Abstract: Some of the historical discourses about nurses were that we were witches and whores, discrediting us as healers. While social understanding about who nurses are and what we do has changed over time, there are other populations of women about whom we can learn based on the social discourses about them. Understanding these discourses can offer important information about a group's assigned place in society, and the people who assign them. In my research, I study the population of women who are in relationships with incarcerated men. The majority of these women and men are low income, poorly educated, and many are of Color. My prior work was focused on studying this population of women in order to design appropriate interventions. However, I have come to realize
that looking for specific interventions cannot occur outside the set of social discourses about these women that shape their experiences, behaviors, and abilities to act in their own best interest. Working from a critical, feminist perspective, my research is now moving away from developing specialized interventions and towards a more nuanced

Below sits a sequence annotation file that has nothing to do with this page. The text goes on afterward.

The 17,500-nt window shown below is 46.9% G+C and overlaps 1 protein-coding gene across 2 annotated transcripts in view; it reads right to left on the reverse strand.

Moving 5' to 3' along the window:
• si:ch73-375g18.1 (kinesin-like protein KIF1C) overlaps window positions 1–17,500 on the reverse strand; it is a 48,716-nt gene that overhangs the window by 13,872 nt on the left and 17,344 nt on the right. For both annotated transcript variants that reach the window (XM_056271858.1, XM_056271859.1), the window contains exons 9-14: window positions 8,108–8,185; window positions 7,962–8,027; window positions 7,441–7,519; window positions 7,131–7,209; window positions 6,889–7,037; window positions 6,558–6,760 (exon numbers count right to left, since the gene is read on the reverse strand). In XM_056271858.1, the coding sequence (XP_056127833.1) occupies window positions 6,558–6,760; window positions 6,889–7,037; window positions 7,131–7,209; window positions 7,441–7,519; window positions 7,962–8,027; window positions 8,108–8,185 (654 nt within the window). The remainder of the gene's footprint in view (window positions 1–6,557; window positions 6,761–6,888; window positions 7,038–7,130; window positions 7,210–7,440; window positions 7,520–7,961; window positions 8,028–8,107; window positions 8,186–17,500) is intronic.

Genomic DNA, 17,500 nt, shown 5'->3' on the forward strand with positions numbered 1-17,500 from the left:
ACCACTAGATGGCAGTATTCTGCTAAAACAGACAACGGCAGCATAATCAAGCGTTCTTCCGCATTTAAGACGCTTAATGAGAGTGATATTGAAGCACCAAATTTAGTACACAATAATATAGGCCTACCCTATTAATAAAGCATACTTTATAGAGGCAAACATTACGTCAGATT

understanding the broader social discourses that impact these women's abilities to act. I believe that prior to developing any comprehensive intervention, as researchers our understanding needs to take into account the broader social contexts that are at play. In this talk, I will describe both the micro level, individual experiences among this population, as well as the macro, group level at which these women's experiences and identities are presented in society.